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Books Books 1 - 10 of 69 on Since, therefore, whatsoever is the first eternal being must necessarily be cogitative;....  
" Since, therefore, whatsoever is the first eternal being must necessarily be cogitative; and] whatsoever is first of all things must necessarily contain in it, and actually have, at least, all the perfections that can ever after exist; nor can it ever... "
Can We be Sure of Mortality?: A Lawyer's Brief - Page 180
by William Atwell Cheney - 1910 - 204 pages
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THE WORKS OF JOHN LOCKE

J. JOHNSON - 1801
...must necessarily be cogitative; and whatsoever is first of all things, must necessarily contain in it, and actually have, at least, all the perfections...ever give to another any perfection that it hath not, either actually in itself, or at least in a higher degree ; it necessarily follows, that the first...
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An Essay Concerning Human Understanding: With Thoughts on the Conduct of ...

John Locke - 1801 - 308 pages
...16 Of our Knowledge of Book IV. ally have, at lead, all the perfeftions that can ever after exift ; nor can it ever give to another any perfection that it hath not, either a&ually in itfelf, or at lead in a higher degree ; it neceflarily follows, that the firft eternal...
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An Essay Concerning Human Understanding: With Thoughts on the ..., Volumes 1-3

John Locke - Knowledge, Theory of - 1801
...the commun\vcalih of letters. ally have, at leaft, all the perfections that can ever after exift ; nor can it ever give to another any perfection that it hath not, either actually in itfelf, or at leaft in a higher degree ; it neceflarily follows, that the firfl...
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An Essay Concerning Human Understanding, Volume 2

John Locke - Knowledge, Theory of - 1805 - 510 pages
...being must necessarily be cogitative; and whatsoever is first of all things must necessarily contain in it, and actually have, at least, all the perfections...ever give to another any perfection that it hath not, either actually in itself, or at least in a higher degree; it necessarily follows, that the first eternal...
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The British encyclopedia, or, Dictionary of arts and sciences

William Nicholson - 1809
...being, must necessarily be cogitative; and whatsoever is first of all things must necessarily contain in it, and actually have, at least, all the perfections that can ever after exist; it necessarily follows that the first eternal being cannot be matten If, therefore, it be evident that...
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The British Encyclopedia, Or Dictionary of Arts and Sciences ..., Volume 3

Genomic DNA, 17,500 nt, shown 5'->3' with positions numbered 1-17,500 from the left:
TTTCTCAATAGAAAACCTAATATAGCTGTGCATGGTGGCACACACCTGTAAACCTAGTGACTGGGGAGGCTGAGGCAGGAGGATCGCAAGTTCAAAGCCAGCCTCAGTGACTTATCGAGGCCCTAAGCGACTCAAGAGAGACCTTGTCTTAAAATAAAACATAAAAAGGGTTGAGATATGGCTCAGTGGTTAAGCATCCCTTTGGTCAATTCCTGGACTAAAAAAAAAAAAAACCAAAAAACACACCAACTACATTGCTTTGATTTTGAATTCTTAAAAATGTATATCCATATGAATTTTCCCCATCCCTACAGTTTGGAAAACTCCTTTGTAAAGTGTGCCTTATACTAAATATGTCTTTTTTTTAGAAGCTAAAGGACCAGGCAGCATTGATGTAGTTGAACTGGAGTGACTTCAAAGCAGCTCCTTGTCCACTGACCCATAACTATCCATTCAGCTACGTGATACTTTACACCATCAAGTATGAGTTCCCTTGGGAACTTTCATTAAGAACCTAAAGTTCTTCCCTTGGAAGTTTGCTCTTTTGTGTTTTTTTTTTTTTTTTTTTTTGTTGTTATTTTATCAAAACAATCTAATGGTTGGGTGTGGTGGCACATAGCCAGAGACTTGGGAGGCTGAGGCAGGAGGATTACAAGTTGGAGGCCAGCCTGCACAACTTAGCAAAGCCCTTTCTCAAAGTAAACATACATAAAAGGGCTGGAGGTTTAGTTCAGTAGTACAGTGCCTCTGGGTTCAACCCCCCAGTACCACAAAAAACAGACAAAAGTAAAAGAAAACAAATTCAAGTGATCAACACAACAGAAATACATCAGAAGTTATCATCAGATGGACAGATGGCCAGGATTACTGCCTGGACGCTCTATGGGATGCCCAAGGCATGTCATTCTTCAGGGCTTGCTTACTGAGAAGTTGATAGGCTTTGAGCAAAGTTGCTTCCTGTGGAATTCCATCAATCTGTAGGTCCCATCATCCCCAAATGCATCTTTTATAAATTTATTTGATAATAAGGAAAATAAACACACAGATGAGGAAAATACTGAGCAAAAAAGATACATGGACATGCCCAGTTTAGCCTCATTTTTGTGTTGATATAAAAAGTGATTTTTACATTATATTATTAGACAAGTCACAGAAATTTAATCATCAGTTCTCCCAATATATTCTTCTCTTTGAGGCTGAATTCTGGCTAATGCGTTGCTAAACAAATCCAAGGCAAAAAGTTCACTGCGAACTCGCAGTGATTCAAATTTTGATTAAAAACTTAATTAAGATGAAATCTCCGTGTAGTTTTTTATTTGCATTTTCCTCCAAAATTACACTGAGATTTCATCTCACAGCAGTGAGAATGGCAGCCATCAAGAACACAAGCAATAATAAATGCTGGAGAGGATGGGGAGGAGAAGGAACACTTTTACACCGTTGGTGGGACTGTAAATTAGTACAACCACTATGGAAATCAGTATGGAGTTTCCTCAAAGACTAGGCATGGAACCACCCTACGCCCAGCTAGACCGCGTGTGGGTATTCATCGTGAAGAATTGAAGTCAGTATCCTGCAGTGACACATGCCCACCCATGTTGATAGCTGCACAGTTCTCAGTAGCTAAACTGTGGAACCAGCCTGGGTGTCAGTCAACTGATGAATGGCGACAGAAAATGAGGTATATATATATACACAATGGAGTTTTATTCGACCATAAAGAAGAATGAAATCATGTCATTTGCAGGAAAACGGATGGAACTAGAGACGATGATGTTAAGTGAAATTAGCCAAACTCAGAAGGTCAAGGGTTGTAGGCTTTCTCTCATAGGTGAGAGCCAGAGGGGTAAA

William Nicholson - Science - 1809
...must necessarily be cogitative; and wliatsoever is first of all things must necessarily contain in it, and actually have, at least, all the perfections that can ever after exist ; it necessarily follows that the first eternal being cannot be matter. If, therefore, it be evident...
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An essay concerning human understanding, Volume 2

John Locke - Philosophy - 1813
...things, must necessarily contain in it, and actually have, at least all the perfections that can never after exist; nor can it ever give to another any perfection that it hath not,- cither actually in itself, or at least in a higher degree ; it necessarily follows, that the first...
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Pantologia. A new (cabinet) cyclopædia, by J.M. Good, O. Gregory, and N ...

John Mason Good, Olinthus Gilbert Gregory - 1813
...must necessarily be cogitative ; and whatsoever is first of all things must necessarily contain in it, and actually have, at least, all the perfections that can ever after exist; it necessarily follows that the first eternal being cannot he matter. If, therefore, it be evident,...
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A dictionary of the Holy Bible: containing an historical account of the ...

James Wood - Religion - 1813
...must necessarily be cogitative : and whatsoever is first of all things, must necessarily contain in it, and actually have, at least, all the perfections that can ever after exist ; il necessarily follows, that the firsl eternal being cannot be matter. II therefore it be evident,...
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The British Plutarch [by T. Mortimer].

Thomas Mortimer - History - 1816
...being must necessarily be cogitative; and whatsoever is first of all things must necessarily contain in it, and actually have, at least, all the perfections that can ever afterward exist ; nor can it ever give to another any perfection that it hath not, either actually...
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